Let’s be clear – I love these cars. At least I like them, because the ones I really love are the 1965-68 versions. But these make a good second choice, and I would be delighted to drive this car every day. One that has made it this long is clearly one of the good ones and it could be my trusty daily companion under the right circumstances. I have been waiting to find and write up a Mopar C body from the fuselage era for pretty much the entire time I have been writing for CC. Little did I anticipate that I would feel compelled to say unkind things about it.
This car had a job to do. It’s job was to build on the success of its predecessor, and thereby provide a better foundation for designs to come later. Leave things better than you found them is an old bit of advice offered by many of our wisest elders. Offer a car that appeals to everyone, not just to those who would buy your cars no matter what. The fuselage C body failed to do this. A record year for the industry in 1973 couldn’t top 1966 for Chrysler, and production in 1974 was back down to the level of 1964, only this time with a brand new design that was as in tune with current styles as anything from the company in years.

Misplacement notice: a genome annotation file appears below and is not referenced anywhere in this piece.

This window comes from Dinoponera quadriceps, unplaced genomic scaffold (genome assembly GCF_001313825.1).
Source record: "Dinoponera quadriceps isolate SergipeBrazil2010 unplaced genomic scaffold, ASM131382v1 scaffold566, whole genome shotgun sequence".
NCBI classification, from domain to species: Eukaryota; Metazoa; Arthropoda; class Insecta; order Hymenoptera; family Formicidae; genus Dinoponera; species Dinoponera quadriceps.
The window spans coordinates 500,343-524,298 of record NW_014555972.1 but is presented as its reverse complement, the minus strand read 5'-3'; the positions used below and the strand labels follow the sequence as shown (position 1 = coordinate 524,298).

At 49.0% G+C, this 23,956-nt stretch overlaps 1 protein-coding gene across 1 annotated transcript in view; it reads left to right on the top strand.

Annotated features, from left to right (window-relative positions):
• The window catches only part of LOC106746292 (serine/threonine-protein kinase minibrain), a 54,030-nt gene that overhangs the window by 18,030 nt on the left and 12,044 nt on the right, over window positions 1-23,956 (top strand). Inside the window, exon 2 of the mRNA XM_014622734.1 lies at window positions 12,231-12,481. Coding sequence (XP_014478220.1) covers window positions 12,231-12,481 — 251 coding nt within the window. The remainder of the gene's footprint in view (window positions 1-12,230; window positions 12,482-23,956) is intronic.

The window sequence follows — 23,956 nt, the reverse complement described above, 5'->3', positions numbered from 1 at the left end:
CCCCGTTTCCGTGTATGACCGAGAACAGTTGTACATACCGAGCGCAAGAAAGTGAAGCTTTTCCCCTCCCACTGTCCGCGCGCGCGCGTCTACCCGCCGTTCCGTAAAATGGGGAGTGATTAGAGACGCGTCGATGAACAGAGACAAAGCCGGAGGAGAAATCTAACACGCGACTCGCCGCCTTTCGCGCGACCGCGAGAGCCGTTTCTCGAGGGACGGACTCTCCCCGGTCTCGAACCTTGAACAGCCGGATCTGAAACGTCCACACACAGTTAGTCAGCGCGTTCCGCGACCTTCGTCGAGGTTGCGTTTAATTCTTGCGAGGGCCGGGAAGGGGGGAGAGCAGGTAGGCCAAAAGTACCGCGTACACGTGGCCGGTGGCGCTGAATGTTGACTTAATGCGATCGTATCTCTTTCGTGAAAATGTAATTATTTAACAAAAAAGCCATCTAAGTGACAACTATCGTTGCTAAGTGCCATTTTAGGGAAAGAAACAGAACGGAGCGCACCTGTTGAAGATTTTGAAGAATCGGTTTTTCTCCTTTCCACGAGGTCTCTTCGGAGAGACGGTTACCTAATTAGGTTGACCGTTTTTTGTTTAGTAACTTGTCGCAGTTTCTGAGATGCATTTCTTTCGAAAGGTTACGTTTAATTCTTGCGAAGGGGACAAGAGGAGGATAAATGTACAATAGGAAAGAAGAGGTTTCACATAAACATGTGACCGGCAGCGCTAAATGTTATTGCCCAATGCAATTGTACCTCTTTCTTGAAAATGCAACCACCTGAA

It is, of course, true that the fusey performed a whole lot better than the following generation, during which C body sales collapsed. But the fuselage Chrysler was like the underachieving kid who inherits a business and is content to do what has always been done, just not as well, before handing things off to the drug-addled grandson who never came to the office. The fusey could have (and should have) been so much better than it was. In some respects it was an excellent car. In most others, however, it was a Deadly Sin.